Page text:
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(Referência obtida automaticamente do Web of Science, por meio da informação sobre o financiamento pela FAPESP e o número do processo correspondente, incluída na publicação pelos autores.)

Deforestation, host community structure, and amphibian disease risk

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Autor(es):
Guilherme Becker, C. [1, 2] ; Rodriguez, David [3] ; Longo, Ana V. [1] ; Felipe Toledo, L. [4] ; Lambertini, Carolina [4] ; Leite, Domingos S. [4] ; Haddad, Cello F. B. [2] ; Zamudio, Kelly R. [1]
Número total de Autores: 8
Afiliação do(s) autor(es):
[1] Cornell Univ, Dept Ecol & Evolutionary Biol, Ithaca, NY 14853 - USA
[2] Univ Estadual Paulista, Dept Zool, BR-13506 Rio Claro, SP - Brazil
[3] Texas State Univ, Dept Biol, San Marcos, TX 78666 - USA
[4] Univ Estadual Campinas, Dept Biol Anim, BR-13083 Campinas, SP - Brazil
Número total de Afiliações: 4
Tipo de documento: Artigo Científico
Fonte: BASIC AND APPLIED ECOLOGY; v. 17, n. 1, p. 72-80, FEB 2016.
Citações Web of Science: 9
Resumo

Habitat disturbances and the emergence of the chytrid fungus Batrachochytrium dendrobatidis (Bd) are linked to accelerated amphibian declines. Deforestation can directly alter amphibian community structure through abiotic and biotic mechanisms including shifts in local microclimates and species interactions. Changes in amphibian community attributes, in turn, potentially impact Bd transmission dynamics, and thus also have an indirect role in biodiversity persistence. Here, we tested whether deforestation influences Bd infections through shifts in amphibian community structure, including species richness, community composition, total host density, and host biomass. We surveyed 22 temperate and tropical amphibian communities across gradients of deforestation in the U.S. and Brazil, and we experimentally exposed a representative subsample of each amphibian community to standardized Bd zoospore loads in mesocosms under controlled microclimate. We found that denser temperate amphibian communities commonly found at pristine sites showed higher Bd loads when microclimates were held constant. In contrast, tropical amphibian communities found at pristine forest sites carried lower Bd infection loads in the absence of variable microclimates, likely due to their host species composition. Previous host exposure to the pathogen in tropical communities also played an important role in determining infection loads; we identified a negative association between Bd infection loads observed in the wild and in the laboratory. Our results highlight that deforestation can have cascading biotic effects on disease risk, and that quantifying the net contribution of host community attributes to Bd infections will help us identify specific drivers of disease and inform conservation strategies. (AU)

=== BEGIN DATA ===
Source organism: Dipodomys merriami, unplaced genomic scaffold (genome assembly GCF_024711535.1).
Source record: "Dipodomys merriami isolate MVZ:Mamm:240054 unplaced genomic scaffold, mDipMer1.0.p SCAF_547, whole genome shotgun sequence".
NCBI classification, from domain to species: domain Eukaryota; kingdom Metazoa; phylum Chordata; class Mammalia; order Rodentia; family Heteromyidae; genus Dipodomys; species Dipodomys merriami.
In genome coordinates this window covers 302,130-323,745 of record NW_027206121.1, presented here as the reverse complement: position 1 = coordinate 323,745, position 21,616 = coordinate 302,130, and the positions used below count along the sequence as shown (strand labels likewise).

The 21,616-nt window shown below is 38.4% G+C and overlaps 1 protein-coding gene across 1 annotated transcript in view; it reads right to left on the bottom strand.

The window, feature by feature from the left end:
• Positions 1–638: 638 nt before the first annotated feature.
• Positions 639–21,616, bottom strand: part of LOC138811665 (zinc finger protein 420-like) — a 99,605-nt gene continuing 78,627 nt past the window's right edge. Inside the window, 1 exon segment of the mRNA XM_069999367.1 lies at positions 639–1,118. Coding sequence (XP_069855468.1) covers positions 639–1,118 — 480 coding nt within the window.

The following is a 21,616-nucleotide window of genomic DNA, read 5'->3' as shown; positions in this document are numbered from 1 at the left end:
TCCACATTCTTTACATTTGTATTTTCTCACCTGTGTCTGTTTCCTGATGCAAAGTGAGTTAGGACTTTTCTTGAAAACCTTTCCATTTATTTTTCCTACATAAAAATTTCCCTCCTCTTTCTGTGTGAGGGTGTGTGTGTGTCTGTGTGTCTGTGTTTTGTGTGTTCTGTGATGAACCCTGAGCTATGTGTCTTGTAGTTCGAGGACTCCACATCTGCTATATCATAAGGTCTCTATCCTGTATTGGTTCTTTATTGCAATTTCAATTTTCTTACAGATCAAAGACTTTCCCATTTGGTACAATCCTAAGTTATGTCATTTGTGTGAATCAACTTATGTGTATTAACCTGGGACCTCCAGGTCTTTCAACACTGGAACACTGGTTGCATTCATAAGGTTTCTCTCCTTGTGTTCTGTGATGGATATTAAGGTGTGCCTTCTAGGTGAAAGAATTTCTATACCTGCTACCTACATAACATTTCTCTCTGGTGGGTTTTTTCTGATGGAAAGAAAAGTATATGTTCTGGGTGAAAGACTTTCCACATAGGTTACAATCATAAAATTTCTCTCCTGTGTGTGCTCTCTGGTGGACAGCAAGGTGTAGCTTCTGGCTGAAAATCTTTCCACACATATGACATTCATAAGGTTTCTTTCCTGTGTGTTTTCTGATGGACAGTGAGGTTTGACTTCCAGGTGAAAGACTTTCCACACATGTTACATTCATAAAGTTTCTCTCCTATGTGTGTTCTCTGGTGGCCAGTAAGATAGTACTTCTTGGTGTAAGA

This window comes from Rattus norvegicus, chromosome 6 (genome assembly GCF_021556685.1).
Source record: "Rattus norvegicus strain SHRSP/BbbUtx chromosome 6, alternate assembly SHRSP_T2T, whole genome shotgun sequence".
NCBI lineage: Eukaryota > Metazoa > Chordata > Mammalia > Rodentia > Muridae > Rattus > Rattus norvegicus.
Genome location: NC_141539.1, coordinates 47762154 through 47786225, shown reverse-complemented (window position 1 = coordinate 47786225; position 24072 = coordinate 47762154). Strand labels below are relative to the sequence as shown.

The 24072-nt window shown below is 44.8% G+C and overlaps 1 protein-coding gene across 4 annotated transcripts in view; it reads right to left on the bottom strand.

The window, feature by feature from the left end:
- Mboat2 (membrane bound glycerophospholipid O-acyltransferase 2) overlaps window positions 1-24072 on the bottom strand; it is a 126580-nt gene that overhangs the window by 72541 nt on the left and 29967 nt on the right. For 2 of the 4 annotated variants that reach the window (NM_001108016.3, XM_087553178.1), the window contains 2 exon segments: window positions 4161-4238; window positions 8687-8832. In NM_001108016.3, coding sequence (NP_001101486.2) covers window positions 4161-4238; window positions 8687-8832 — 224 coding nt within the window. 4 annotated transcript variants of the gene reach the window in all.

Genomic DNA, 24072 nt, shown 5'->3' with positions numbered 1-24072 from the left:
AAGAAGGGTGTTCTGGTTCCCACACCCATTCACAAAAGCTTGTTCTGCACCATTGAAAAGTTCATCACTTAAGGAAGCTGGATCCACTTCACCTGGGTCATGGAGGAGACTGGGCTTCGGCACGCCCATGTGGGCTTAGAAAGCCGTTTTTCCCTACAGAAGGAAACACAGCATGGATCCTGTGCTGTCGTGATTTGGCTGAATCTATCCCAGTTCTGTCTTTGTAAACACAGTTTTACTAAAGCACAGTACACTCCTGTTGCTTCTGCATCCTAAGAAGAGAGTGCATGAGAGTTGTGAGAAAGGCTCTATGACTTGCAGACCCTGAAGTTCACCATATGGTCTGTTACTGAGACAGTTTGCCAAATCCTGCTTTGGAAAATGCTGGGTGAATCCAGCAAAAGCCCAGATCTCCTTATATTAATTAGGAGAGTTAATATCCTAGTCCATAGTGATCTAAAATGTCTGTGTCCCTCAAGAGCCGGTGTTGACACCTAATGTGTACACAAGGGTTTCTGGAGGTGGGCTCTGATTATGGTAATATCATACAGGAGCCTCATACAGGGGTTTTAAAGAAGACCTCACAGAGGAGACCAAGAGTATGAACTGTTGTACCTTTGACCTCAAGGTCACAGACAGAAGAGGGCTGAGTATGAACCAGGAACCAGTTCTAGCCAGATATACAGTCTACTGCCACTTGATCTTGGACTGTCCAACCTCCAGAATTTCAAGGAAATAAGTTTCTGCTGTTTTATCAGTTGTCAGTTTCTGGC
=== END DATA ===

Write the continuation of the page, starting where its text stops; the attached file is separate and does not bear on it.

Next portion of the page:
Processo FAPESP: 11/51694-7 - Into the heart of an epidemic: a US-Brazil collaboration for integrative studies of the amphibian-killing fungus in Brazil
Beneficiário:Luis Felipe de Toledo Ramos Pereira
Linha de fomento: Auxílio à Pesquisa - Regular
Processo FAPESP: 08/50928-1 - Especiação de anfíbios anuros em ambientes de altitude
Beneficiário:Célio Fernando Baptista Haddad
Linha de fomento: Auxílio à Pesquisa - Temático